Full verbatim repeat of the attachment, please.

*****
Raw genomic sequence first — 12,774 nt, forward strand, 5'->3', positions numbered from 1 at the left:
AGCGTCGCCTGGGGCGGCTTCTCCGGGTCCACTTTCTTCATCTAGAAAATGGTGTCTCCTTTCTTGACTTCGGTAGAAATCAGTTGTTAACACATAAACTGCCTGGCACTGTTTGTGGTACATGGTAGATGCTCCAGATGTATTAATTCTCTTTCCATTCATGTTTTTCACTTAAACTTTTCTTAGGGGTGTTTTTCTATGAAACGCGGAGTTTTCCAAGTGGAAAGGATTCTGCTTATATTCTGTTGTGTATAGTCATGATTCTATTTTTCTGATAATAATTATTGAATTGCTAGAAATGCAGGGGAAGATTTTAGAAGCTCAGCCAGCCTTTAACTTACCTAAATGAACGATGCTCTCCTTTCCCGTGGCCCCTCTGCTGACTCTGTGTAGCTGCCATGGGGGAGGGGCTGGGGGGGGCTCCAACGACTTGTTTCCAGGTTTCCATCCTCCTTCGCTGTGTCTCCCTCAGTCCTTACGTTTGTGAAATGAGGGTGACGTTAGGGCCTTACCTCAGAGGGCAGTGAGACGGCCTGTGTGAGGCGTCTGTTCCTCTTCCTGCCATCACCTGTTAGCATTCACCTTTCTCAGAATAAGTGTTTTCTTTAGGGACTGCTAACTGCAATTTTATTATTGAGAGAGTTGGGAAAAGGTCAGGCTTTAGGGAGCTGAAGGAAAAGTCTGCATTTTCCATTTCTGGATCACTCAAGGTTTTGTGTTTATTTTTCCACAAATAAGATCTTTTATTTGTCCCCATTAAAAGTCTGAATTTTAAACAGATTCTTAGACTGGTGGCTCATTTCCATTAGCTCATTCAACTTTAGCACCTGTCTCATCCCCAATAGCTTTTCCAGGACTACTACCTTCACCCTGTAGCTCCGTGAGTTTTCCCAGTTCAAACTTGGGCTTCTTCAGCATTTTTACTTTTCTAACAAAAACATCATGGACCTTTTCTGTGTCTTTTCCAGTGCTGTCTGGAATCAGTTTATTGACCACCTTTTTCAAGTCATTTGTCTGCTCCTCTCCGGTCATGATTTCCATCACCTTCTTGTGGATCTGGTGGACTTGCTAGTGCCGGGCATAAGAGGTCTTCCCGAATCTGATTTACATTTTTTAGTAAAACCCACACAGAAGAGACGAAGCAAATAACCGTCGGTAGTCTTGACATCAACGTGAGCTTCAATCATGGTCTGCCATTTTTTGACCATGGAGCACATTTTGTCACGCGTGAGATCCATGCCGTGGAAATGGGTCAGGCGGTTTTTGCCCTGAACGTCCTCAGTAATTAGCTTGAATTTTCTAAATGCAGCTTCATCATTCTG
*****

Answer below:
Raw genomic sequence first — 12,774 nt, forward strand, 5'->3', positions numbered from 1 at the left:
AGCGTCGCCTGGGGCGGCTTCTCCGGGTCCACTTTCTTCATCTAGAAAATGGTGTCTCCTTTCTTGACTTCGGTAGAAATCAGTTGTTAACACATAAACTGCCTGGCACTGTTTGTGGTACATGGTAGATGCTCCAGATGTATTAATTCTCTTTCCATTCATGTTTTTCACTTAAACTTTTCTTAGGGGTGTTTTTCTATGAAACGCGGAGTTTTCCAAGTGGAAAGGATTCTGCTTATATTCTGTTGTGTATAGTCATGATTCTATTTTTCTGATAATAATTATTGAATTGCTAGAAATGCAGGGGAAGATTTTAGAAGCTCAGCCAGCCTTTAACTTACCTAAATGAACGATGCTCTCCTTTCCCGTGGCCCCTCTGCTGACTCTGTGTAGCTGCCATGGGGGAGGGGCTGGGGGGGGCTCCAACGACTTGTTTCCAGGTTTCCATCCTCCTTCGCTGTGTCTCCCTCAGTCCTTACGTTTGTGAAATGAGGGTGACGTTAGGGCCTTACCTCAGAGGGCAGTGAGACGGCCTGTGTGAGGCGTCTGTTCCTCTTCCTGCCATCACCTGTTAGCATTCACCTTTCTCAGAATAAGTGTTTTCTTTAGGGACTGCTAACTGCAATTTTATTATTGAGAGAGTTGGGAAAAGGTCAGGCTTTAGGGAGCTGAAGGAAAAGTCTGCATTTTCCATTTCTGGATCACTCAAGGTTTTGTGTTTATTTTTCCACAAATAAGATCTTTTATTTGTCCCCATTAAAAGTCTGAATTTTAAACAGATTCTTAGACTGGTGGCTCATTTCCATTAGCTCATTCAACTTTAGCACCTGTCTCATCCCCAATAGCTTTTCCAGGACTACTACCTTCACCCTGTAGCTCCGTGAGTTTTCCCAGTTCAAACTTGGGCTTCTTCAGCATTTTTACTTTTCTAACAAAAACATCATGGACCTTTTCTGTGTCTTTTCCAGTGCTGTCTGGAATCAGTTTATTGACCACCTTTTTCAAGTCATTTGTCTGCTCCTCTCCGGTCATGATTTCCATCACCTTCTTGTGGATCTGGTGGACTTGCTAGTGCCGGGCATAAGAGGTCTTCCCGAATCTGATTTACATTTTTTAGTAAAACCCACACAGAAGAGACGAAGCAAATAACCGTCGGTAGTCTTGACATCAACGTGAGCTTCAATCATGGTCTGCCATTTTTTGACCATGGAGCACATTTTGTCACGCGTGAGATCCATGCCGTGGAAATGGGTCAGGCGGTTTTTGCCCTGAACGTCCTCAGTAATTAGCTTGAATTTTCTAAATGCAGCTTCATCATTCTG